August 18, 2013

Qualifying for city elections starts soon

Many people don’t pay much attention to city elections. The percentage of registered voters turning out for these races rarely breaks the single digits. And too often, few candidates bother to run. Over the last decade or so, there have been several years when some local cities didn’t even have to hold an election because only one candidate qualified for each office that was up for grabs.

Yes, the federal deficit and health care and Iraq and Afghanistan are important and vital issues and we understand why people care so much about them.

But local government likely plays a bigger role in our lives than the state or federal governments. We are certainly more likely to interact with local government that the state or federal governments.

When someone calls the police to report a robbery or an assault or a drunken driver weaving down the road, a local sheriff’s deputy or police officer will almost certainly be the one who responds.

If you want to get a build a house, rezone some property or get a business license, you’ll have to talk to someone from your local government.

The vast majority of the property taxes we pay go to local governments, as do a significant chunk of the sales taxes collected locally.

Voters in cities across Georgia will go to the polls in November to choose mayors and city council members. And in those cities — such as Dalton — that have their own school systems, they’ll select school board members.

Qualification for those races takes place during the last week of August. If you’ve got an interest in local issues, live inside one of our local cities and have the time and dedication, you might think about running for one of those council or school board seats. If you know someone you think would make a great council or school board member, you might encourage them to run.

Voters deserve a choice every time they go to the polls. We hope that many qualified men and women will step up in a couple of weeks to offer them that choice in this year’s city elections.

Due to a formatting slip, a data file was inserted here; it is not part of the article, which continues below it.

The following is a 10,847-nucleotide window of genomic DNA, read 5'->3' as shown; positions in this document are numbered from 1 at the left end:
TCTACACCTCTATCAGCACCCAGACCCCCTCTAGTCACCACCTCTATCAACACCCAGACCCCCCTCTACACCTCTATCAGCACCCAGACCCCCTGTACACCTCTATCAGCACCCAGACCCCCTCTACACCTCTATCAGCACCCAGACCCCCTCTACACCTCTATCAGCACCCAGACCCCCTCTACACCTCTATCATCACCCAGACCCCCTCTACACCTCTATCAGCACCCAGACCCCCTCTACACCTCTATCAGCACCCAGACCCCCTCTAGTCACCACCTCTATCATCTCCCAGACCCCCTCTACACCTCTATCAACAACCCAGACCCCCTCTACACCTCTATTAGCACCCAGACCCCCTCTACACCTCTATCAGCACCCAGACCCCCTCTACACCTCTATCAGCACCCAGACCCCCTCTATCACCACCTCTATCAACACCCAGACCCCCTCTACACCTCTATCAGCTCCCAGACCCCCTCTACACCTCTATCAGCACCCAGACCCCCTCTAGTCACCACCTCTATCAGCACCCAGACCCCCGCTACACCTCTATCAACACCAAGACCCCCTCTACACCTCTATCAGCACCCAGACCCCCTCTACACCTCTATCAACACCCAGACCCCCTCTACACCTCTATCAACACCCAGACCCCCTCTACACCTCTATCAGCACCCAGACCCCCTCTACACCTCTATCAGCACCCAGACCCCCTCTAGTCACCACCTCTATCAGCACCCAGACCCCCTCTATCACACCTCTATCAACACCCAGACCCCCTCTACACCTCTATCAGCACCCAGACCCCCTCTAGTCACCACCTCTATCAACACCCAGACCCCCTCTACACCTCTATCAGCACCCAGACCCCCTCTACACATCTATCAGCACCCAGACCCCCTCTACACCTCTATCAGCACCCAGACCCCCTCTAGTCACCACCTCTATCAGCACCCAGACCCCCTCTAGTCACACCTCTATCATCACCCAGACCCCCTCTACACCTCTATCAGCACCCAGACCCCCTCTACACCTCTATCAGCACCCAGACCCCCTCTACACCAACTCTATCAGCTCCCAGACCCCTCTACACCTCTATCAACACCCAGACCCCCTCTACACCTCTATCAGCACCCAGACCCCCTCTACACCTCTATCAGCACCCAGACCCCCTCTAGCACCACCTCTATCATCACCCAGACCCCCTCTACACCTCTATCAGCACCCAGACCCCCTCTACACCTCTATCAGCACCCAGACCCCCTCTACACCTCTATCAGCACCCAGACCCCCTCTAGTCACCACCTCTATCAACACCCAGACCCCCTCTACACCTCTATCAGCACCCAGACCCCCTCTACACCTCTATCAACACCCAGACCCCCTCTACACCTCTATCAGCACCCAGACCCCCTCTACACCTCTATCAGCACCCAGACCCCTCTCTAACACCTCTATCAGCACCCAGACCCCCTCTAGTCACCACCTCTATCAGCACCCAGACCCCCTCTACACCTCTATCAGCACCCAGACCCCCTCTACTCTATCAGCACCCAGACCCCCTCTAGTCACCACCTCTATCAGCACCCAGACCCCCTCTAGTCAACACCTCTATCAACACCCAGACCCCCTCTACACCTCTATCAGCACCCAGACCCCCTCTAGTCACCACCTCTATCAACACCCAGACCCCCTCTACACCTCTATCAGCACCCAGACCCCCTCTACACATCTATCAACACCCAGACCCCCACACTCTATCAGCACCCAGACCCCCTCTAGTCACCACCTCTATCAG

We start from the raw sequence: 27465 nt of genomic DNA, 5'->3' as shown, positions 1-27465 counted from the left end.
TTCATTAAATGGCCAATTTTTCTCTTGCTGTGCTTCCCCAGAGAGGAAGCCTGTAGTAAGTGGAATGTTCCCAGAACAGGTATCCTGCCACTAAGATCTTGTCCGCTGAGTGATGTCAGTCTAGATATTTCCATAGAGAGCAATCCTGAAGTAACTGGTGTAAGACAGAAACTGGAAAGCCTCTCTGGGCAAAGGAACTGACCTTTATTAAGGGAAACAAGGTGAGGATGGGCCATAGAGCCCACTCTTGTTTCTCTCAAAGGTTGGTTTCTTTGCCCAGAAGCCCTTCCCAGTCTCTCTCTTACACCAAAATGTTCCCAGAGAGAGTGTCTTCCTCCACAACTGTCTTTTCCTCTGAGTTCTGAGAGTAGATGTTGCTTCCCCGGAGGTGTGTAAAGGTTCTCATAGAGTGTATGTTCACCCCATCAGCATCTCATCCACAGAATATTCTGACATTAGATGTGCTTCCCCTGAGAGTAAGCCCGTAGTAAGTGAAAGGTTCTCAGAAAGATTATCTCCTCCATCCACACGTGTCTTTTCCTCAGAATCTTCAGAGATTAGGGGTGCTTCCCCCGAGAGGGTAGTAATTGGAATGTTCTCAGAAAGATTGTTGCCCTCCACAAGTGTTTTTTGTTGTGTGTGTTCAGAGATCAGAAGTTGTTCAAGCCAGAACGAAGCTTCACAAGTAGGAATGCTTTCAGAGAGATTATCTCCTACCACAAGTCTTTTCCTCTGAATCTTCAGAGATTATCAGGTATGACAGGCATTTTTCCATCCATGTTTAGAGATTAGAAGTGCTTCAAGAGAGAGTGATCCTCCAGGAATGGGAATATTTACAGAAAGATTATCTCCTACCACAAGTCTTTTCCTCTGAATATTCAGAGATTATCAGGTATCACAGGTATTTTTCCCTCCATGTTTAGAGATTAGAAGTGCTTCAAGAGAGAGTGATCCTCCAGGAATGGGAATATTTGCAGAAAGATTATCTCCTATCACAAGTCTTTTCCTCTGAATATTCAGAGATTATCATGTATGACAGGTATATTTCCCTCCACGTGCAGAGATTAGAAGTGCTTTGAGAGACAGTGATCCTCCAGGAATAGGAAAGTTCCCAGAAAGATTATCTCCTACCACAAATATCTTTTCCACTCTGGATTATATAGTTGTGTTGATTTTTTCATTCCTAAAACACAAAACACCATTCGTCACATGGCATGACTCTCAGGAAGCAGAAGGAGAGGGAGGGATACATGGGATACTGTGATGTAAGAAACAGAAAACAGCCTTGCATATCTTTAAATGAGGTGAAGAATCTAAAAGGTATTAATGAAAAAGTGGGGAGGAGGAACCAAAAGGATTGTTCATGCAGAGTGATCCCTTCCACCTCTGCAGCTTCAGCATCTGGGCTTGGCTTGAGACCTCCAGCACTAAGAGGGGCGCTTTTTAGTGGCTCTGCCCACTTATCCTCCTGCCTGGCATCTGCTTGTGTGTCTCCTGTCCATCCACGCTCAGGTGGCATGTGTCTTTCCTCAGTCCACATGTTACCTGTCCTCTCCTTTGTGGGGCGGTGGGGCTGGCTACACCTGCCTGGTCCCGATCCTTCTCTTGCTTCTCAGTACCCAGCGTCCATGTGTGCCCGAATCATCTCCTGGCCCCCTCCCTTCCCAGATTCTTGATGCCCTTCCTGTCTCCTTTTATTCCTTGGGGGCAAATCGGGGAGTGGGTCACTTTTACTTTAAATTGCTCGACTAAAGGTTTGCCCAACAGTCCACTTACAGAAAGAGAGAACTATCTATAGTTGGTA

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  • Tax holiday weekend is perfect time to shop

    August means children across the state are headed back to school, and for parents that means it’s time to buy new shoes and clothes for children who have outgrown their old ones. It means it’s time to buy new school supplies, and it may even mean it’s time to get a child a new computer to do their school work.

    July 30, 2014

  • "We’ve had a great ride"

    For 60 years, the Green Spot has been a part of Dalton. It survived long after most other locally owned grocery stores in the area had folded to competition from big chain grocery stores and to big box super stores.

    July 29, 2014

  • Charles Oliver: Traveler from a district in Columbia?

    Jim Gray was traveling out of Orlando International Airport when a Transportation Security Administration officer tried to stop him from boarding his plane.

    July 29, 2014

  • Letter: Children are not the enemy

    We recently read somewhere that our country is at war, not with another nation but with one another.

    July 29, 2014

  • Ensuring the joy of reading

    They’re little, they’re libraries, and best of all, they’re free.

    July 28, 2014

  • Move carefully, but soon

    No one intended for it to happen. No one had any bad motives.
    But during a period of 40 years or more, quite a few people didn’t do enough planning, didn’t have enough foresight to see what all of the development in Dalton would do.

    July 27, 2014

  • Local school systems must bear costs of federal immigration failure

    No word. No warning. Little help.
    That’s what Dalton Public Schools officials received from the federal government when it dropped 30 Central American students into local classrooms last school year.

    July 26, 2014

  • Sacrifices worth honoring

    Members of the Dalton City Council were recently approached by representatives of the local chapter of the Military Order of the Purple Heart with a request to declare Dalton a Purple Heart City. Council members indicated they will approve the request.

    July 24, 2014

  • We must do better

    The numbers tell a sad tale.
    Registered voters: 36,843.
    Cards cast: 5,307.
    That means the turnout for Tuesday’s runoffs in Whitfield County was a measly 14.4 percent, according to unofficial results from the Whitfield County elections office.

    July 23, 2014

  • Letter: Control immigration

    Thousands are starting to pour into our country, and things are getting personal. Why would we end up the bad guys if we turn away children who aren’t ours? How does it make us better people to let one man steal from our children and stand by and do nothing?

    July 23, 2014